Saturday, October 20, 2012

“10,000 Hours”

c. 2012 Rod Ice
All rights reserved

Blame it on my cousin, Monica.

We had a shared love of Rock & Roll in common. The subject kept us trading messages through cyberspace, despite the fact that we were more than a decade apart in age.

She worshipped the ‘hair bands’ of the 1980’s. I had come of age listening to Dylan, the Stones and J. Geils.

Yet our faith in the music endured.

Years ago, she sent forwarded issues of the ‘Lefsetz Letter’ to explain how the industry was evolving due to the rise of new technologies. Her interest in his writing had come from being involved with radio broadcasting while attending college in the Dayton area. She felt that he understood this shifting paradigm like no one else.

Bob Lefsetz, I soon discovered, was an entertainment critic who passionately offered opinions about popular music and modern culture. In addition to discussing the decline of traditional record labels and physical-format recordings, he also spoke about skiing and youthful adventures while attending Middlebury College, in Vermont.

He held great disdain for old-school promoters and pundits who had controlled the industry with tight-fisted authority. Instead of trembling at the revisions taking place, this iconoclastic figure offered prophecy that was on target and insightful.

He remembered each vinyl release with the devotion of a true fan. But there was no reluctance in his heart to embrace the dawn. The new age gave him hope.

When he long ago predicted that Facebook would eclipse MySpace, I thought him to be reckless and reaching. But, with visionary zeal, he comprehended the transition that was about to occur. The notion of social networking had not yet come to fruition. Yet he saw what we missed.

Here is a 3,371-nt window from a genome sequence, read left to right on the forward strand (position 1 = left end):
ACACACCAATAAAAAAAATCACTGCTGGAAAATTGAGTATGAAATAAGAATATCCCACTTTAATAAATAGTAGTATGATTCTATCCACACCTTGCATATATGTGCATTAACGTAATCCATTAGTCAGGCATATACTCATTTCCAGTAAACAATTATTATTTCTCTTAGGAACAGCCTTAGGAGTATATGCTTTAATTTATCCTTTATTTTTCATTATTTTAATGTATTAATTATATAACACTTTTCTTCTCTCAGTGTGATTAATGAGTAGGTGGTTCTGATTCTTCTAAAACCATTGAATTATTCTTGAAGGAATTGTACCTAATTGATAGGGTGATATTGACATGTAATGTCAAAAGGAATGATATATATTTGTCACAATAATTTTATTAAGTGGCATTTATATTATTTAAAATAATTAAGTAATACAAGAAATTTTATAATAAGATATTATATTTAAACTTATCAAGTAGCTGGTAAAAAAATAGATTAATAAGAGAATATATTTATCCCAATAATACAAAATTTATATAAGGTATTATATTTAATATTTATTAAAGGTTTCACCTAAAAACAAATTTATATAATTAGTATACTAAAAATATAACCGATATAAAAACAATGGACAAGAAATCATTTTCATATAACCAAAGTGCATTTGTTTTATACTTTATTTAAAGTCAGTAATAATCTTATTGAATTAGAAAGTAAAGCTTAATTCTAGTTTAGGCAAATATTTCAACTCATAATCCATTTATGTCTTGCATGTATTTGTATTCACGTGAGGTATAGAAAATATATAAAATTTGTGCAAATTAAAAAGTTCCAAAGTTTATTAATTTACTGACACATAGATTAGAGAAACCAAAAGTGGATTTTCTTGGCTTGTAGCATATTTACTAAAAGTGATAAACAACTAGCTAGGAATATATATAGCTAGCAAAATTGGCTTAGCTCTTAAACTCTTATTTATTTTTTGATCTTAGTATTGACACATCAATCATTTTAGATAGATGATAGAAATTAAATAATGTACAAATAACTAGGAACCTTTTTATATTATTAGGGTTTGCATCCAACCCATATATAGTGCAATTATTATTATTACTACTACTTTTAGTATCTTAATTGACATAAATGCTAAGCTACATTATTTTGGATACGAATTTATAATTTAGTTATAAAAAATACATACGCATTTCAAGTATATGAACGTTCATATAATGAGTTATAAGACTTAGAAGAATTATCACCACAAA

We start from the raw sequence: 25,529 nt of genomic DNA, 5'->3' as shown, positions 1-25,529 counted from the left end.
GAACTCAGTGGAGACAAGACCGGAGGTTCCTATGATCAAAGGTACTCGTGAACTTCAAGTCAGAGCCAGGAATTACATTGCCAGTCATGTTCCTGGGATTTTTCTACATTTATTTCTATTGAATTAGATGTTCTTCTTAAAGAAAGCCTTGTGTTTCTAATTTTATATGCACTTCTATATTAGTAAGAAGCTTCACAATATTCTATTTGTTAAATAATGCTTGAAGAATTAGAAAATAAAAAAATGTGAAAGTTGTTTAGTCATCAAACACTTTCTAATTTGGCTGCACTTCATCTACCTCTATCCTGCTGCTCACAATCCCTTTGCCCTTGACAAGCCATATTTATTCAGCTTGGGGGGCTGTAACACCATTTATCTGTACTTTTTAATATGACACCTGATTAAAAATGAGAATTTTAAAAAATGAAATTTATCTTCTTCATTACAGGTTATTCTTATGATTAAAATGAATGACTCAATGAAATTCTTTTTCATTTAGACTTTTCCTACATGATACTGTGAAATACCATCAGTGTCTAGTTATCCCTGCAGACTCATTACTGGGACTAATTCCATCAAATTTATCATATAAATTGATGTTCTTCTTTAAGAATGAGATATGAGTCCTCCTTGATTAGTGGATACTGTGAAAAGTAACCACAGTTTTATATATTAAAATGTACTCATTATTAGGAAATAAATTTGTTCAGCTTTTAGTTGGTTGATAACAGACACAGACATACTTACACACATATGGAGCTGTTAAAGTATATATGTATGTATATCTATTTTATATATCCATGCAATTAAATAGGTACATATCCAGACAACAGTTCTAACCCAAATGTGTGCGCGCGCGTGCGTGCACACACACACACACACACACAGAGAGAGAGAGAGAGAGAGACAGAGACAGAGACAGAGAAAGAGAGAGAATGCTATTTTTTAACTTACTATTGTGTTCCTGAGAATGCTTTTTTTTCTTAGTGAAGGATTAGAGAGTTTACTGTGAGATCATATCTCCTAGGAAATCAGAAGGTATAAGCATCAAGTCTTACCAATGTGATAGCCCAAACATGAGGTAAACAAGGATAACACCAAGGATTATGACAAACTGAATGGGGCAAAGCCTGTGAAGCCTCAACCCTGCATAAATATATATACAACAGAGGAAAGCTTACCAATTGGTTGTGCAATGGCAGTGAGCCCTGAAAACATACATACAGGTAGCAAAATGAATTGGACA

He talked about Zuckerberg before any of the media bobbleheads had a clue about this young rebel’s importance. Later, I felt guilty for doubting his wisdom.

A favorite Lefsetz topic for his e-mail letters was the Malcolm Gladwell book ‘Outliers: The Story of Success.’ In particular, he promoted the idea contained therein that, to master any craft, one must invest 10,000 hours of study and practice.

Gladwell, who had written for the Washington Post and the New Yorker, based this rule of conduct on research by Swedish psychologist Dr. K. Anders Ericsson. As evidence of its credibility, he cited both the Beatles laboring away in Hamburg, Germany, and Bill Gates practicing programming on a high school computer.

Having heard Lefsetz repeat this mantra many times over, I began to wonder about my own creative odyssey. Did Thoughts At Large meet the 10,000-hours criteria? Or my three decades of freelance wordsmithing?

To quote former President Bill Clinton, A bit of arithmetic seemed in order.

The exact amount of time required to produce a newspaper project was something difficult to quantify. Yet it seemed safe to assume that I devoted at least one hour per day to professional writing.
One hour. Certainly, that was a lowball estimate. But, workable for the purpose of calculating my lifetime proposition.

One hour multiplied by seven days in a week, and then by the number of weeks in a year would form the basis for this calculation.

1 x 7 x 52 = 364.

My tenure with the Maple Leaf had lasted over fourteen years.

14 x 364 = 5096.

Using the same basis, thirty years of work would equal a great deal more.

364 x 30 = 10,920.

Of course, there were long periods when I wrote motorcycle features for McMullen Publications of California, or when I was Sports Editor for a paper in Ashtabula County, during which I invested far greater amounts of time than one hour per day. 

But the basic premise remained intact.

Gladwell’s 10,000-hour rule appeared viable, even in my own humble experience.

Originally, I had entered the field of professional writers having been inspired by a bit of flawed logic - namely, that if I could sling ink for a grade in school, it followed logically that I could do the same for a paycheck.

Because I grew up in a family where creative writing was a habit contained in our DNA, this idea seemed undeniably correct. Scribbling words came naturally, like breathing or eating or walking.
After a few years of effort, I realized with regret that finding a dependable source of income through typing on a keyboard was a dubious pursuit.

But the lure of being published kept me chasing this personal dream.

My 10,000-hour odyssey had begun.

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